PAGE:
Understanding the sensitivity of the polar ice caps to a modest global warming (2–3 °C above preindustrial) is of paramount importance if we are to accurately predict future sea level change, knowledge that will inform both social and economic policy in the coming years. However, decades of study of the Pliocene (2.6–5.3 Ma), an epoch in recent Earth history characterized by atmospheric CO2 levels similar to today, have so far failed to provide definitive sea level and ice volume estimates for that time. Here we review the sources of uncertainty in the paired Mg/Ca-δ18O methodology used to estimate past sea level, ice volume, and ocean temperature, as well as discuss common assumptions that may bias our interpretation of ocean geochemical records including the LR04 benthic-δ18O stack, a global compilation of 57 oxygen isotope records that forms the standard template of climate change history for the last 5.3 million years.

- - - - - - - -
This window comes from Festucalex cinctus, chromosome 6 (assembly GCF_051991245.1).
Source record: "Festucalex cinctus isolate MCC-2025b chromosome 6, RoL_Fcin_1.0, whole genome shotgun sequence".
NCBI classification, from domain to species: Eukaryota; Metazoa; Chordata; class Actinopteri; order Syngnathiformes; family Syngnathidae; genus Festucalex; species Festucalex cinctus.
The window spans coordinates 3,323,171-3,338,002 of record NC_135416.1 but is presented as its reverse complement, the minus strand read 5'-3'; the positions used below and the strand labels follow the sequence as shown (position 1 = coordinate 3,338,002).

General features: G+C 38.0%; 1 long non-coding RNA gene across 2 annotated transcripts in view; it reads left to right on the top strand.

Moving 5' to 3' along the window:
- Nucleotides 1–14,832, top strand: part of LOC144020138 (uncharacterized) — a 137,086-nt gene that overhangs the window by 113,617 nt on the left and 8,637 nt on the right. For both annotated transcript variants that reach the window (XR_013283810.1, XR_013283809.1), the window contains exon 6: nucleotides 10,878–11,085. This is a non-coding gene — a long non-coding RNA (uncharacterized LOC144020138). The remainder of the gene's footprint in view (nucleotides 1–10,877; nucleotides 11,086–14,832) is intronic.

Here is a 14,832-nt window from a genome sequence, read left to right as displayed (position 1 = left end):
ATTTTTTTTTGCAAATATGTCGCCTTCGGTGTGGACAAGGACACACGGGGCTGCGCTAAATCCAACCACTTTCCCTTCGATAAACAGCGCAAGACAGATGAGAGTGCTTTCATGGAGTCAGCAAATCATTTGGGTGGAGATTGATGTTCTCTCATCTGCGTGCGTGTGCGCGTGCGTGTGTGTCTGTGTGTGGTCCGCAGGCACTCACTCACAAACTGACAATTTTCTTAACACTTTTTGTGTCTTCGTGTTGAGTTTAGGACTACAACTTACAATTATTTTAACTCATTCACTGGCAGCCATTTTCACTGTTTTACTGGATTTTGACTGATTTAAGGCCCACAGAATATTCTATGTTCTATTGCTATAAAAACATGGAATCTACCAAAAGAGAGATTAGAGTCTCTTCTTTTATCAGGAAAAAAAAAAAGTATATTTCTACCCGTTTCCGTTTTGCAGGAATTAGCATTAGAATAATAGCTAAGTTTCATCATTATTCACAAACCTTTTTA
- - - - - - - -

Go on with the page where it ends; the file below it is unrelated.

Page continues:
- Sea level
- Ice volume